Where Can We Use Swift Programming Language Other Than iOS App Development?


For starters, it is only fair to say that Swift is a general-purpose programming language that is primarily meant for iOS development. But, does Swift programming language have any scope beyond iOS development? If yes, let’s see how far can we go with Swift, if not, is it wise to make a career around Swift?

Swift for a quick, easy app development


Apple introduced the Swift programming language as a successor to Objective-C in the year 2014. Click here , to learn more about Swift and its advantages for iOS development. The best part about Swift is, true to its name, it expedites the process of application development due to its simplicity. Furthermore, Swift’s charm lies in its ability to integrate with a wealth of third-party tools, the flexibility it offers, and its great readability.

The REPL (Read-Eval-Print-Loop) feature in the Swift programming language offers the developers a chance to mess around with the code, makes it interactive displaying the results immediately, similar to the Jupyter notebook for Python.

Is Swift iOS just for iOS app development?


The Swift language was developed for Apple devices – the iOS, Mac OS, WatchOS, and tvOS. Does this statement hold water? Well, it is partially true. Let’s see why. Even the XCode, the popular IDE for Swift has the templates for Apple app development, predominantly. Does it mean that Swift cannot be used beyond Apple?

Can Swift go beyond Apple?

There are some use cases where Swift has been used for Linux OS for mobile and desktop applications, cloud services, and also some instances of server-side programming.

Server-side programming?

Yes, that’s right. Its features like run-time safety, smaller size, and great performance are the reasons why it is used for cross-platform app building. The development of the Swift framework, SwiftNIO enables cross-platform, asynchronous event handling for serverside application development proves the fact that Swift is being targeted for cross-platform app development.

To add to this, the Swift Server Work Group, the Swift community is working towards developing server-level tools like database drivers. Swift is already great for Apple-specific applications and Linux. Swift is popular for third-party integrations. However, it looks like the community is determined to expand the Swift portfolio.

It is not Apple’s doing but the Swift community who are looking to project Swift as a multi-platform programming language. They are offering support to other developer tools with its Sourcekit-LSP, the Language Server Protocol for Swift, and other C-based languages.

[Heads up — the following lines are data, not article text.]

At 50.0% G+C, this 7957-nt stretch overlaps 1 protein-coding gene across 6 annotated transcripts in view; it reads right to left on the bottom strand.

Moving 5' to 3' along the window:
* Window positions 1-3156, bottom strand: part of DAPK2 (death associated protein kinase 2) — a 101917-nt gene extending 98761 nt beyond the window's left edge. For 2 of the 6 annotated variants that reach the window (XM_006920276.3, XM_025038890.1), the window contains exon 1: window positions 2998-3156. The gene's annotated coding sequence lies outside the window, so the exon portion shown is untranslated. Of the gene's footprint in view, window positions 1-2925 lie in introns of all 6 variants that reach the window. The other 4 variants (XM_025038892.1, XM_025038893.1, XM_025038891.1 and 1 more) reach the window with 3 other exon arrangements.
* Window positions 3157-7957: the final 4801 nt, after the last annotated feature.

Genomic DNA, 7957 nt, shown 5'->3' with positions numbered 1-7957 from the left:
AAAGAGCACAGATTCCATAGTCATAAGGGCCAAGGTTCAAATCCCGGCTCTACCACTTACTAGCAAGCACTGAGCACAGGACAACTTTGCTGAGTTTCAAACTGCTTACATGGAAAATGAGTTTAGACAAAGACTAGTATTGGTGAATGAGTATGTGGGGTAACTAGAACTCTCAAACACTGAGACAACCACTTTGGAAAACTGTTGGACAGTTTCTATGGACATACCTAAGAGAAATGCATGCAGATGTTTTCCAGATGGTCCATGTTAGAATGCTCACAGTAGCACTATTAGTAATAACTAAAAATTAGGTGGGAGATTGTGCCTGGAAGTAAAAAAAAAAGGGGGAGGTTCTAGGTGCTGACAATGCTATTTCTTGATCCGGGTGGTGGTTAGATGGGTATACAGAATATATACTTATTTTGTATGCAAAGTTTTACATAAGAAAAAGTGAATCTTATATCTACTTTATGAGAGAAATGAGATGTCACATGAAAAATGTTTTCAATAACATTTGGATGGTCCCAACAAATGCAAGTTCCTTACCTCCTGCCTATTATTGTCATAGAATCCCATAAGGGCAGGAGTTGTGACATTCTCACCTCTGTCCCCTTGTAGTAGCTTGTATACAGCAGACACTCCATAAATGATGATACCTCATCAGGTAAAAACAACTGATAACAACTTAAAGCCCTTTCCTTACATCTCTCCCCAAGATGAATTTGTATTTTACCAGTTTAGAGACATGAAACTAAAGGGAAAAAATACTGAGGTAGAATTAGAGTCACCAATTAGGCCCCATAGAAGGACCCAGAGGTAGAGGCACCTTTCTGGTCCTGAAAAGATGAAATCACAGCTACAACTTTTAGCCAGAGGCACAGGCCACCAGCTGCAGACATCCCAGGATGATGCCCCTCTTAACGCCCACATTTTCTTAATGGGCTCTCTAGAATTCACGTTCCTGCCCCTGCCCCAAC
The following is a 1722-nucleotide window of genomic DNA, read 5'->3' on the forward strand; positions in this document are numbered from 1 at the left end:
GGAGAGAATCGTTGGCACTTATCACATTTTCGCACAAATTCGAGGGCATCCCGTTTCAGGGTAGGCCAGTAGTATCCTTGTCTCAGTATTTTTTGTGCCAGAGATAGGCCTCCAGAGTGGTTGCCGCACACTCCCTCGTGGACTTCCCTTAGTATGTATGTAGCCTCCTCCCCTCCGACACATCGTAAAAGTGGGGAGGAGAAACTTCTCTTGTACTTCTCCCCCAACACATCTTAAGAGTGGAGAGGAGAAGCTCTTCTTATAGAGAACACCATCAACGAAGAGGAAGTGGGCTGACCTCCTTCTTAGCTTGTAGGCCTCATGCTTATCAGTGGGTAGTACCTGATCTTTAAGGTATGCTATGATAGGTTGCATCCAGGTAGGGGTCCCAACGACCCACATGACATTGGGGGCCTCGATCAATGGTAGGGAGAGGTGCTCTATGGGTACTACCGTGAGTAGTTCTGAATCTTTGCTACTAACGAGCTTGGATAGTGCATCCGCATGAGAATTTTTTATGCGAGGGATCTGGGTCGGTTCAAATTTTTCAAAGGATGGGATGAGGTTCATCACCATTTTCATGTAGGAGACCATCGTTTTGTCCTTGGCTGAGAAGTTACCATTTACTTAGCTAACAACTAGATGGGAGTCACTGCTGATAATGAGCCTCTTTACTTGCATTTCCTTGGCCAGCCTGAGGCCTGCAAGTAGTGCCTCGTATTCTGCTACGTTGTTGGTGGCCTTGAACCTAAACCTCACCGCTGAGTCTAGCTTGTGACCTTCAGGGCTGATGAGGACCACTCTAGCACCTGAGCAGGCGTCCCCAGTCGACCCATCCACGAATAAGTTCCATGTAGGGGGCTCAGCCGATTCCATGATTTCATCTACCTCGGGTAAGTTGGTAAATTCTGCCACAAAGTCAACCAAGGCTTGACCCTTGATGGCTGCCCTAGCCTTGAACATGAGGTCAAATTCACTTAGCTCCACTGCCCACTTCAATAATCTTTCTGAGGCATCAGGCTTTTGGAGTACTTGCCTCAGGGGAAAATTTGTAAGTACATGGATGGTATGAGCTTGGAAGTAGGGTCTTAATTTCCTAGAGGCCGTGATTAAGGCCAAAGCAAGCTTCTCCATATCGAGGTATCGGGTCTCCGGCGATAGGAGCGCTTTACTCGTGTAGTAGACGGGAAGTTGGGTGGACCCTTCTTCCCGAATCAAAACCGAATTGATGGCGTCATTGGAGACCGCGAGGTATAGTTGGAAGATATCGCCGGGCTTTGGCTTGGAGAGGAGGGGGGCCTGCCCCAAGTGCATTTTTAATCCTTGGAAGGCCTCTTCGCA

So, Swift is not just for Apple…

As already mentioned, more than Apple, it is the Swift community that is working to make Swift ubiquitous.



Swift Android Compiler

As the name suggests, do you think it is a compiler that supports Android application development? Certainly not. Swift is not there yet. The Swift Android Compiler enables you to execute Swift code on Android devices. But the compilation is limited only to the server-side/business logic. You will need a Swift counterpart for full-fledged UI development and native coding.

But, as for every problem, there is a solution, so does Swift. This brings us to SCADE.



SCADE

In simple terms, Scade allows for cross-platform application building using Swift. SCADE lets you use Swift for Android app development. It is an SDK that offers native UI along with unlimited access to native controls for all mobile applications. It enables bringing the AutoLayout on Android and iOS on a single platform. With a single Swift language codebase, we can combine native UI designing and mobile app development. However, the catch is SCADE is not completely free and open-source.

Source: https://docs.scade.io



Swift for server-side applications

The Swift Server Workgroup (SSWG), the Swift community we mentioned earlier is fighting tooth and nail to promote Swift as a server-level programming language.

A Career in Swift language


At this point, you can learn Swift to gain entry into the Apple world. However, with the progress the SSWG is making, the Swift language will not remain as an Apple language alone. The future of Swift seems to stereotype as a multi-platform programming language.

The Bottomline…


To conclude our debate on whether Swift is a multi-platform programming language or a mere Apple language, it suffices to say that the work is in progress. Swift as of now, is not there yet. But, definitely working towards it.

While the Swift UI, a framework for Apple devices only, and XCode, the Swift IDE are enough to prove that Apple intends Swift to be an Apple language. However, the Swift community has bigger plans.














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